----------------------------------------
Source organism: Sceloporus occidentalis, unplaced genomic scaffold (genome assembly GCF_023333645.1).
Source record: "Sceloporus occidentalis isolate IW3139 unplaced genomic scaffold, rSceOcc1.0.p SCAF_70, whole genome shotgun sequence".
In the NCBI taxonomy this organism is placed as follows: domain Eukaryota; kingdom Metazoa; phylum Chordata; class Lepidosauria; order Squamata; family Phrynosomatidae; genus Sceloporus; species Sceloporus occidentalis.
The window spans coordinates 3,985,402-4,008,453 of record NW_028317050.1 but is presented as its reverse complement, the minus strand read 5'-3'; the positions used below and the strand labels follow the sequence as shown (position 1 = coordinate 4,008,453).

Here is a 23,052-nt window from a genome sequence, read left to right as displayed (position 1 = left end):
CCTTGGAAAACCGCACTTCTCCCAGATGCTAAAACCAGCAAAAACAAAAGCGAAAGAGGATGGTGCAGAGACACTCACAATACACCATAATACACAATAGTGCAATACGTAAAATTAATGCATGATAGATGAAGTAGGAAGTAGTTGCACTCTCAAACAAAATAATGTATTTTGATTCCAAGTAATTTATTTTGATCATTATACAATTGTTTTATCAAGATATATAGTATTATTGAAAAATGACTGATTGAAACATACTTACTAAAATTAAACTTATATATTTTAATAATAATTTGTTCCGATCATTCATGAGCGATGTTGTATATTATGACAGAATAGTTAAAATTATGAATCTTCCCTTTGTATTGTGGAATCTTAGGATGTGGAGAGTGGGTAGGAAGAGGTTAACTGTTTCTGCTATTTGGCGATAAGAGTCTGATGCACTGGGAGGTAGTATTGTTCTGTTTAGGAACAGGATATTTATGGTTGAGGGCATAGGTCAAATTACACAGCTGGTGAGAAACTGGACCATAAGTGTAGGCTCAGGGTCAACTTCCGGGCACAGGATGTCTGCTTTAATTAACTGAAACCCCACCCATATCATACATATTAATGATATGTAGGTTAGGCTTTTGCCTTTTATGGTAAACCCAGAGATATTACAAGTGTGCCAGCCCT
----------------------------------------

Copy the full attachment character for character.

Source organism: Sceloporus occidentalis, unplaced genomic scaffold (genome assembly GCF_023333645.1).
Source record: "Sceloporus occidentalis isolate IW3139 unplaced genomic scaffold, rSceOcc1.0.p SCAF_70, whole genome shotgun sequence".
In the NCBI taxonomy this organism is placed as follows: domain Eukaryota; kingdom Metazoa; phylum Chordata; class Lepidosauria; order Squamata; family Phrynosomatidae; genus Sceloporus; species Sceloporus occidentalis.
The window spans coordinates 3,985,402-4,008,453 of record NW_028317050.1 but is presented as its reverse complement, the minus strand read 5'-3'; the positions used below and the strand labels follow the sequence as shown (position 1 = coordinate 4,008,453).

Here is a 23,052-nt window from a genome sequence, read left to right as displayed (position 1 = left end):
CCTTGGAAAACCGCACTTCTCCCAGATGCTAAAACCAGCAAAAACAAAAGCGAAAGAGGATGGTGCAGAGACACTCACAATACACCATAATACACAATAGTGCAATACGTAAAATTAATGCATGATAGATGAAGTAGGAAGTAGTTGCACTCTCAAACAAAATAATGTATTTTGATTCCAAGTAATTTATTTTGATCATTATACAATTGTTTTATCAAGATATATAGTATTATTGAAAAATGACTGATTGAAACATACTTACTAAAATTAAACTTATATATTTTAATAATAATTTGTTCCGATCATTCATGAGCGATGTTGTATATTATGACAGAATAGTTAAAATTATGAATCTTCCCTTTGTATTGTGGAATCTTAGGATGTGGAGAGTGGGTAGGAAGAGGTTAACTGTTTCTGCTATTTGGCGATAAGAGTCTGATGCACTGGGAGGTAGTATTGTTCTGTTTAGGAACAGGATATTTATGGTTGAGGGCATAGGTCAAATTACACAGCTGGTGAGAAACTGGACCATAAGTGTAGGCTCAGGGTCAACTTCCGGGCACAGGATGTCTGCTTTAATTAACTGAAACCCCACCCATATCATACATATTAATGATATGTAGGTTAGGCTTTTGCCTTTTATGGTAAACCCAGAGATATTACAAGTGTGCCAGCCCT